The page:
Edward A Dawe.

Paper and its uses : a treatise for printers, stationers and others online

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be issued for a sample portfolio, and these folded to a
convenient size, each sheet marked with stock number or
description to prevent confusion. Reference to stock
lists will furnish price, quantity in stock, and other
necessary particulars.

A separate account should be kept of off-cuts, which
accumulate rapidly. Some can be cut to useful sizes, and
it is frequently more economical to trim them at once
to the nearest regular size, to parcel them in reams, and
to mark the contents on the wrapper. A corresponding
entry should be made in the oddment book and issues
duly noted. All jobs worked on off-cuts should be
charged as though the ordinary stock for such jobs had
been used, and the charge sheet and invoice should
show that oddments have been issued, or it may be
difficult to explain change of paper or price when
repeat orders are executed.


A FULL scheme for the analysis and testing of papers
will include the following : Checking the weight of
the ream and sheet ; the thickness of the ream and
sheet ; examination of the physical and chemical
constituents fibre, sizing, loading, and colouring
matter ; testing the tensile strength and elasticity,
the resistance to folding or crumpling, and micro-
scopical examination of the fibres. It is not necessary
to carry out all these tests on every paper, but it is
well to be prepared, if required, to compare two
samples, using appropriate tests.

Weight. The weight of the ream is checked on
the scales, and variation should not exceed 4 to 8 per
cent, above or below the nominal weight. (See various
kinds of papers under " Variations in Weight," on
page 136.) A sheet of paper is weighed on a balance
which gives a direct reading for a ream of 480, 500,
or 5 1 6 sheets. The demy scale is a very useful little
balance. A metal plate is supplied with the scale, a
piece of paper is cut exactly to the size of the plate

1 It is more convenient to use the metric system of weights and
measures, as small quantities and dimensions are dealt with, and
the decimal method is easier to use. Metric equivalents are :

i millimetre (mm.) ='03901. I in. =25*4 mm.

i gramme (grm.) ='03502. i oz. =28*35 grm.

i cubic centimetre (c.c.) = 'O35 fl. oz. i fl. oz. =28*40 c.c.

9 6



with a sharp knife. The piece is placed on the end of
a hook, and the scale, marked for reams of 480, 500,
and 5 1 6 sheets, gives the weight of a ream of demy of
the substance of the pattern, and by reference to
tables the equivalent
weight in any other
size can be found.

Size. The size
of the paper is
checked, and the
papermaker guaran-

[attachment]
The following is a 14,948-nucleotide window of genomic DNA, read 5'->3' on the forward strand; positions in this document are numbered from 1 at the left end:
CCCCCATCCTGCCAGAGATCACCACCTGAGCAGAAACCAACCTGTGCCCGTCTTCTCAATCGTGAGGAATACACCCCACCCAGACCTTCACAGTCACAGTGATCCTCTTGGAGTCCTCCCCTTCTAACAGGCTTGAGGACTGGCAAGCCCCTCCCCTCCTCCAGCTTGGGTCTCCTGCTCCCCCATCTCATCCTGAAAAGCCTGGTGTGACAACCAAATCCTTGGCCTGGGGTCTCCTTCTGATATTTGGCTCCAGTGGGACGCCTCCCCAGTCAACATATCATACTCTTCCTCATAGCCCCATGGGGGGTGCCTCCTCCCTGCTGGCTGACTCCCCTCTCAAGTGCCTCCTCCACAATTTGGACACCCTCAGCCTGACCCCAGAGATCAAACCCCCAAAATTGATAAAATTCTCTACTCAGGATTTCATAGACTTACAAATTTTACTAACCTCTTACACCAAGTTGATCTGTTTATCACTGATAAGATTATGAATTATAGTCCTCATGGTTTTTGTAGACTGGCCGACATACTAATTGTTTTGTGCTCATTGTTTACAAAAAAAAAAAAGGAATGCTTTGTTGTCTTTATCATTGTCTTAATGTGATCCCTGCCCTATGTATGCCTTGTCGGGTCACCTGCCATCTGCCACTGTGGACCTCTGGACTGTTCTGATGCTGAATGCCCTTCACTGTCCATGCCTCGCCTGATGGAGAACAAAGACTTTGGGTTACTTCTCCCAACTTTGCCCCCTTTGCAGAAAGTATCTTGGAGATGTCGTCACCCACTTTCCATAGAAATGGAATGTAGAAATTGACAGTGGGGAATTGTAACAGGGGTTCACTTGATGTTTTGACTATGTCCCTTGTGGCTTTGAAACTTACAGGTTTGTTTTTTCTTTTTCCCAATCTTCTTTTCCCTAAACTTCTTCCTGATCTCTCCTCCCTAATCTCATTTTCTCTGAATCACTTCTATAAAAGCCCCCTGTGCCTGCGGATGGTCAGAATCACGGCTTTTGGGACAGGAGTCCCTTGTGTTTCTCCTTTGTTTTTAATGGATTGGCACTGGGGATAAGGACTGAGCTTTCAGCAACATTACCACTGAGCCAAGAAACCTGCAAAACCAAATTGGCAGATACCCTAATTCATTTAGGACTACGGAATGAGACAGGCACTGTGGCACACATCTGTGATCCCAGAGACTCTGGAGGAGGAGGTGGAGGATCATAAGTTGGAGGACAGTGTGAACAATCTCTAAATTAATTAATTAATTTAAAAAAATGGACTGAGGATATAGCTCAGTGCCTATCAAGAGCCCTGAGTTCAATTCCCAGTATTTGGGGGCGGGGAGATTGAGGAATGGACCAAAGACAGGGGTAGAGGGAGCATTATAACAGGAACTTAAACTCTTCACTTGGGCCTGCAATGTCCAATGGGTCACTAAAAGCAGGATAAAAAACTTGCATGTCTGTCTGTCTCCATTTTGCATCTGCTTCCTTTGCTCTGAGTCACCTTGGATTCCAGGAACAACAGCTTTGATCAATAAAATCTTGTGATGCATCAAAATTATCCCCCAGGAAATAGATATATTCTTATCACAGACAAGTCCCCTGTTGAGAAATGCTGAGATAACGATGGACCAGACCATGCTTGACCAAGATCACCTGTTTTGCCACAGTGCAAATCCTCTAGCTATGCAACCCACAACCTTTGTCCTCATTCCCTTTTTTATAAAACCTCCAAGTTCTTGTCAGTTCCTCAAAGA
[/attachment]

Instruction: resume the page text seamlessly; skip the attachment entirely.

tees to be within one-
half per cent, of the
measurement ordered.
The paper is tested
at the same time for

Thickness of
Sheet. For testing
the thickness of the

sheet a micrometer is used. The screw micrometer
is not so exact on a yielding material like paper as
is the spring micrometer, which gives the reading on a
dial in thousandths of an inch. Machines are obtain-
able in pocket or stand form, giving measurements as
close as ^oV <j of an inch. The micrometer serves to check
the thickness of supplies of paper or cards, and to
indicate the bulk of a volume consisting of a certain
number of pages or leaves, enabling covers for books
to be prepared before the printing is completed.

Tensile Strength and Elasticity. These tests
may be carried out on various machines. The method
adopted is to cut strips of a standard width, clamp in
the machine clips which are a definite distance apart,
and to place the strip to be tested under tension by

FIG. 14. Paper Scale.


turning the handle of the machine, until breakage of
the paper takes place. The machine registers the
strain put upon the strip, and also the elongation which
the strip sustained before fracture. The Marshall
machine takes strips of various lengths and widths,
and registers the tension on a hydraulic pressure gauge,
the stretch being measured exactly and calculated on
the length of the strip used. Leunig's testing machine

FIG. 15. Marshall's Paper-Testing Machine.

A, Cylinder in which compression of liquid is produced by turning wheel B.
C, Registering dial. D, Clips for securing slips.

E, Clips for registering stretch. F, Cutting knife.

G, Cutting gauge.

registers breaking strain and stretch on two scales.
The strip, f inch wide, is clamped between twoclips
7 inches apart, and, by turning a handle, the strip
under tension raises a weight at the end of a lever.
The strain exerted by the weight is indicated on a
scale marked in quarter-pound divisions. The stretch
is registered at the same time by a pointer actuated
by a separate rack. The stretch scale and pointer are


kept in unison with the strength lever, and the elonga-
tion at the time of fracture is registered. This
machine, although expensive, is acknowledged to be
the best for high-class papers where the narrow strip

FlG. 1 6. Leunig Paper-Testing Machine.

can be used. The Carrington machine for coarse
papers takes a strip 2 inches wide and 7 inches be-
tween the clips, the strain is exerted by a weighted
lever, and the reading is in pounds.


Bursting Strain. For quick comparative tests
there are a number of machines to choose from. The
list comprises the Mullen, Southworth, Woolley,
Ashcroft, Eddy, and Rehse machines. Testing on
the Mullen machine is by hydraulic pressure which is
communicated through the medium of glycerine to a
rubber diaphragm. The paper is clamped over the
diaphragm ; the handle of the machine is turned, pressure
being exerted until the paper bursts ; the reading is
given on the gauge in pounds per square inch. The
Southworth gives a similar indication, but the fluid is
oil, and a steel plunger punctures the paper. The
Woolley machine is actuated by a spring and gives a
comparative figure. The Ashcroft is a very compact
machine, a very small plunger piercing the paper, the